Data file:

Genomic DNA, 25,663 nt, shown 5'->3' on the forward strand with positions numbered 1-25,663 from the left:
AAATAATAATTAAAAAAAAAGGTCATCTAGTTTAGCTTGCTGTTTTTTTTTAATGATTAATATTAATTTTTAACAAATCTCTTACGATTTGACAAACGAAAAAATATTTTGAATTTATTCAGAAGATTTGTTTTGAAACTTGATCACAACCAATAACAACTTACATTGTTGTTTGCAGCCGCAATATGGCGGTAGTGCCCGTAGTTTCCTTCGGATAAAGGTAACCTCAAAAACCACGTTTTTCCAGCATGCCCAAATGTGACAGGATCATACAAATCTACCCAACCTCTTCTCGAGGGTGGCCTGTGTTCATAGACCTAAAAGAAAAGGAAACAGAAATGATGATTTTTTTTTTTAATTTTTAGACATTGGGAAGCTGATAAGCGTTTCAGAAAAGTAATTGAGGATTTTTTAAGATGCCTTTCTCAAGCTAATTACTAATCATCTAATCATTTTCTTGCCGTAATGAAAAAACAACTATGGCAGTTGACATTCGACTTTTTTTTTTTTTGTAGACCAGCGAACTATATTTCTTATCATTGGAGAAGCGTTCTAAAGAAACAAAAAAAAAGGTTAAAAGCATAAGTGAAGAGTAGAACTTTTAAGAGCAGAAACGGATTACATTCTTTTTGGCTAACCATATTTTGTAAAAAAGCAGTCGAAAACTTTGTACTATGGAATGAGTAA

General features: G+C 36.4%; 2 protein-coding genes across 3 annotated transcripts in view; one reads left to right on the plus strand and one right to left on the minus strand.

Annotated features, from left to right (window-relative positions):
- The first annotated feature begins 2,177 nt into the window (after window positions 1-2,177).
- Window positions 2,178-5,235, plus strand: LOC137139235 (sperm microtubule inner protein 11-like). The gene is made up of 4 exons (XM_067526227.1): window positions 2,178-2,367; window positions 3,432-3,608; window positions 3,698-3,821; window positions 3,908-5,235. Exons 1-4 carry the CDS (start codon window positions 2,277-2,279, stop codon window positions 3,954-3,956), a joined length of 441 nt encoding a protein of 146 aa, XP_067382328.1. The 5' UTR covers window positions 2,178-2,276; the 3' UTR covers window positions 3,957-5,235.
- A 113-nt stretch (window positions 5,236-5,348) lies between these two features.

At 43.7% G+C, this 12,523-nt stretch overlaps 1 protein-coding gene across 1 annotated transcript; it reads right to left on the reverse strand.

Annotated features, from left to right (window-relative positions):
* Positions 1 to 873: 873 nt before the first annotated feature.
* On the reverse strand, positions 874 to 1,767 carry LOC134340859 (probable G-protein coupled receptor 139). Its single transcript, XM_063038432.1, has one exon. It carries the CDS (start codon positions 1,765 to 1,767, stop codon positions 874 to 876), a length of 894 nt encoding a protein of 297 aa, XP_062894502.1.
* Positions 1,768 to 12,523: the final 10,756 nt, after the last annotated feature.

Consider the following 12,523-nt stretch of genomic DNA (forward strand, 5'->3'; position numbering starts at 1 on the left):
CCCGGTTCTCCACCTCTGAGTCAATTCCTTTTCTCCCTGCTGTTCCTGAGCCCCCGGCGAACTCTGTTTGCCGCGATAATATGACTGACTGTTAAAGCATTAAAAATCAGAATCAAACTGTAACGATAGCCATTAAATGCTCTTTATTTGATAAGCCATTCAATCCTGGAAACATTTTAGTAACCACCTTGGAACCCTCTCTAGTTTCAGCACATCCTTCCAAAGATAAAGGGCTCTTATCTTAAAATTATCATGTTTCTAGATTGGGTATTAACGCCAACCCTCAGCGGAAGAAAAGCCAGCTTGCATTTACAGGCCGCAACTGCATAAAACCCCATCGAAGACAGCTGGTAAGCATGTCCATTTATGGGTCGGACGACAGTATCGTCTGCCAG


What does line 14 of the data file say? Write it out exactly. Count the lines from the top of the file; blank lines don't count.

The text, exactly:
CCCGGTTCTCCACCTCTGAGTCAATTCCTTTTCTCCCTGCTGTTCCTGAGCCCCCGGCGAACTCTGTTTGCCGCGATAATATGACTGACTGTTAAAGCATTAAAAATCAGAATCAAACTGTAACGATAGCCATTAAATGCTCTTTATTTGATAAGCCATTCAATCCTGGAAACATTTTAGTAACCACCTTGGAACCCTCTCTAGTTTCAGCACATCCTTCCAAAGATAAAGGGCTCTTATCTTAAAATTATCATGTTTCTAGATTGGGTATTAACGCCAACCCTCAGCGGAAGAAAAGCCAGCTTGCATTTACAGGCCGCAACTGCATAAAACCCCATCGAAGACAGCTGGTAAGCATGTCCATTTATGGGTCGGACGACAGTATCGTCTGCCAG